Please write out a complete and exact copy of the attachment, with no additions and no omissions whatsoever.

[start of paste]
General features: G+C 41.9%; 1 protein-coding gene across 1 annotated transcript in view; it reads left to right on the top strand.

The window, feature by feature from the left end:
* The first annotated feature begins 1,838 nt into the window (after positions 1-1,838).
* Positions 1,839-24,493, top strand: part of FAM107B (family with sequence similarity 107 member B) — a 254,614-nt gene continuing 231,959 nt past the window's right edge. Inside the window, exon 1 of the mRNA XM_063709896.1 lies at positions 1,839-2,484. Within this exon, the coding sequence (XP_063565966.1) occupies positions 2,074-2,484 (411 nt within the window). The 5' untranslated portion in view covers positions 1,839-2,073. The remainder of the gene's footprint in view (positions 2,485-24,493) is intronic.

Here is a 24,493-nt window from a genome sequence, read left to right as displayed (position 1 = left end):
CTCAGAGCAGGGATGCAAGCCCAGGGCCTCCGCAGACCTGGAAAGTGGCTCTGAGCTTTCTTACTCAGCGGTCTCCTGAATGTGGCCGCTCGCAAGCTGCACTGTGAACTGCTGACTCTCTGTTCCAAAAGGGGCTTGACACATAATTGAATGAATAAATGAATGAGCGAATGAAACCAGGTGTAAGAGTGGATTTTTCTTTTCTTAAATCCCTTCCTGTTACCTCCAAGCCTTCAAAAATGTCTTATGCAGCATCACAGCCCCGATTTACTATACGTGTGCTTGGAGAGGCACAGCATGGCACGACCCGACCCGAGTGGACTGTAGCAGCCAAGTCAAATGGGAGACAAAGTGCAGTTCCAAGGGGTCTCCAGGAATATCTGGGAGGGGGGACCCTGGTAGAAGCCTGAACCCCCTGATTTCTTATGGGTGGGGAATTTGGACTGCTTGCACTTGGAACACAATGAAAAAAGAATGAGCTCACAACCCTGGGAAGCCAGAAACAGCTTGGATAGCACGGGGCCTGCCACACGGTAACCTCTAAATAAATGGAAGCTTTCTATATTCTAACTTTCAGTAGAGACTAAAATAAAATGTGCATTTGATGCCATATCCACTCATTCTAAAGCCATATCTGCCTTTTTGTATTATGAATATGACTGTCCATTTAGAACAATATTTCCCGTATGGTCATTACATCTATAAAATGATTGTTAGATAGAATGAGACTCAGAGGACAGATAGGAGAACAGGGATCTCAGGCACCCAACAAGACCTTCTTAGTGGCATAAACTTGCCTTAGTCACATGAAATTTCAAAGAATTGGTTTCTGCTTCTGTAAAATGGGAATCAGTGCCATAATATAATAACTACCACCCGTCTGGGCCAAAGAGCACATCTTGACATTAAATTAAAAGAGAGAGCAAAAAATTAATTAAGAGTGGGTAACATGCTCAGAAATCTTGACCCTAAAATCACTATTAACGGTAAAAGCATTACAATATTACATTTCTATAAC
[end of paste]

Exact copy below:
General features: G+C 41.9%; 1 protein-coding gene across 1 annotated transcript in view; it reads left to right on the top strand.

The window, feature by feature from the left end:
* The first annotated feature begins 1,838 nt into the window (after positions 1-1,838).
* Positions 1,839-24,493, top strand: part of FAM107B (family with sequence similarity 107 member B) — a 254,614-nt gene continuing 231,959 nt past the window's right edge. Inside the window, exon 1 of the mRNA XM_063709896.1 lies at positions 1,839-2,484. Within this exon, the coding sequence (XP_063565966.1) occupies positions 2,074-2,484 (411 nt within the window). The 5' untranslated portion in view covers positions 1,839-2,073. The remainder of the gene's footprint in view (positions 2,485-24,493) is intronic.

Here is a 24,493-nt window from a genome sequence, read left to right as displayed (position 1 = left end):
CTCAGAGCAGGGATGCAAGCCCAGGGCCTCCGCAGACCTGGAAAGTGGCTCTGAGCTTTCTTACTCAGCGGTCTCCTGAATGTGGCCGCTCGCAAGCTGCACTGTGAACTGCTGACTCTCTGTTCCAAAAGGGGCTTGACACATAATTGAATGAATAAATGAATGAGCGAATGAAACCAGGTGTAAGAGTGGATTTTTCTTTTCTTAAATCCCTTCCTGTTACCTCCAAGCCTTCAAAAATGTCTTATGCAGCATCACAGCCCCGATTTACTATACGTGTGCTTGGAGAGGCACAGCATGGCACGACCCGACCCGAGTGGACTGTAGCAGCCAAGTCAAATGGGAGACAAAGTGCAGTTCCAAGGGGTCTCCAGGAATATCTGGGAGGGGGGACCCTGGTAGAAGCCTGAACCCCCTGATTTCTTATGGGTGGGGAATTTGGACTGCTTGCACTTGGAACACAATGAAAAAAGAATGAGCTCACAACCCTGGGAAGCCAGAAACAGCTTGGATAGCACGGGGCCTGCCACACGGTAACCTCTAAATAAATGGAAGCTTTCTATATTCTAACTTTCAGTAGAGACTAAAATAAAATGTGCATTTGATGCCATATCCACTCATTCTAAAGCCATATCTGCCTTTTTGTATTATGAATATGACTGTCCATTTAGAACAATATTTCCCGTATGGTCATTACATCTATAAAATGATTGTTAGATAGAATGAGACTCAGAGGACAGATAGGAGAACAGGGATCTCAGGCACCCAACAAGACCTTCTTAGTGGCATAAACTTGCCTTAGTCACATGAAATTTCAAAGAATTGGTTTCTGCTTCTGTAAAATGGGAATCAGTGCCATAATATAATAACTACCACCCGTCTGGGCCAAAGAGCACATCTTGACATTAAATTAAAAGAGAGAGCAAAAAATTAATTAAGAGTGGGTAACATGCTCAGAAATCTTGACCCTAAAATCACTATTAACGGTAAAAGCATTACAATATTACATTTCTATAAC